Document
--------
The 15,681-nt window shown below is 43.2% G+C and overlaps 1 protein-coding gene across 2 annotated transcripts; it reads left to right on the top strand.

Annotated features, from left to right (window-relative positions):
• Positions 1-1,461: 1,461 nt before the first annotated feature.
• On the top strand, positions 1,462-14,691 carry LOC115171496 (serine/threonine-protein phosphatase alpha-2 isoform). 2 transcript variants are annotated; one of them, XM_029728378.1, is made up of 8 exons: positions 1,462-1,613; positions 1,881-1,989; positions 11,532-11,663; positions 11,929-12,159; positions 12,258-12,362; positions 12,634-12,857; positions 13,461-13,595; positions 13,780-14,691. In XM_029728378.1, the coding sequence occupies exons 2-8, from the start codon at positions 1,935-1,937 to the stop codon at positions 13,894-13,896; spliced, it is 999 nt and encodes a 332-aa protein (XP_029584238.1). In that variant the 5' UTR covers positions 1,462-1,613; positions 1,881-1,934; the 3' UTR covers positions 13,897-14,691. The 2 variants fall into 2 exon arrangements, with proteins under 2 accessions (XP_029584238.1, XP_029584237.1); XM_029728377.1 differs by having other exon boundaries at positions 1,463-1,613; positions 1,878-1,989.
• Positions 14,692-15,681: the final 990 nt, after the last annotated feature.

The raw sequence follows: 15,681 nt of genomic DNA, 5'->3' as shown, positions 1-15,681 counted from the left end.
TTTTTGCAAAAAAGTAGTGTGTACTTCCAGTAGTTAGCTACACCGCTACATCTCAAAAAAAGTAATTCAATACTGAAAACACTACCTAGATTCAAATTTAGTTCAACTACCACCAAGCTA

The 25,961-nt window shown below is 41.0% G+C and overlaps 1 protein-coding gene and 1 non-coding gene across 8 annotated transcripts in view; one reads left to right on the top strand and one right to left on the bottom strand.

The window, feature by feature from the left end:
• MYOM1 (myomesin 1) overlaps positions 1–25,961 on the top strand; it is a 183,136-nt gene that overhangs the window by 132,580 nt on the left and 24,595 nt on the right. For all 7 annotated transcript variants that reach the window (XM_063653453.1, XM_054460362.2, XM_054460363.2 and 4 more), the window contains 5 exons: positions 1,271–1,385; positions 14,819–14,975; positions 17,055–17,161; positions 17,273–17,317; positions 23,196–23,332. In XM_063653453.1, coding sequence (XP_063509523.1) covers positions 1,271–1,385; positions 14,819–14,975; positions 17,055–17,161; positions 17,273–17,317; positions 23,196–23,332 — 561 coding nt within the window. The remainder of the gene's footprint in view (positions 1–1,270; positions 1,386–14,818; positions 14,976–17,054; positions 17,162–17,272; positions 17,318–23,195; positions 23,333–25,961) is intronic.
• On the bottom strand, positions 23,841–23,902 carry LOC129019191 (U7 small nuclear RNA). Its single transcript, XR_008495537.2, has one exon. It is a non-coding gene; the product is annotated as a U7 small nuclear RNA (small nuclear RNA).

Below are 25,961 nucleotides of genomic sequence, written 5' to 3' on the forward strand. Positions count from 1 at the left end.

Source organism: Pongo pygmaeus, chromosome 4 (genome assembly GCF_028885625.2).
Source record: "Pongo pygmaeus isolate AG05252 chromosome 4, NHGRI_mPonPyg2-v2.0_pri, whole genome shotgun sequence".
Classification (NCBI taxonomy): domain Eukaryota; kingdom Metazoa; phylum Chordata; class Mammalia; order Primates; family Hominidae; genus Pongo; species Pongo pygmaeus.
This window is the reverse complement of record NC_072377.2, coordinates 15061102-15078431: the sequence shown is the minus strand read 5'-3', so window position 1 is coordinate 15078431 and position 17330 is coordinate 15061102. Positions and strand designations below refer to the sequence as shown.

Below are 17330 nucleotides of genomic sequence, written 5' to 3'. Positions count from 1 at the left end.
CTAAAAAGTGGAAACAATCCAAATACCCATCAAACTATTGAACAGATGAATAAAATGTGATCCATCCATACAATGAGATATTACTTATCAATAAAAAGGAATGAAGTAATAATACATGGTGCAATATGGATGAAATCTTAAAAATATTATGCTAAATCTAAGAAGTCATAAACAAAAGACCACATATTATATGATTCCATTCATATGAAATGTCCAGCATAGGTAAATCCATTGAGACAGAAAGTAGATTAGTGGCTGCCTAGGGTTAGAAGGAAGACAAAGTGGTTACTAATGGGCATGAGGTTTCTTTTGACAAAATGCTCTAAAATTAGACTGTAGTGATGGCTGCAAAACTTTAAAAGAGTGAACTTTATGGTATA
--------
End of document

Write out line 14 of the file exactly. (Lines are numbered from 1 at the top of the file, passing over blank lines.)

Source record: "Pongo pygmaeus isolate AG05252 chromosome 4, NHGRI_mPonPyg2-v2.0_pri, whole genome shotgun sequence".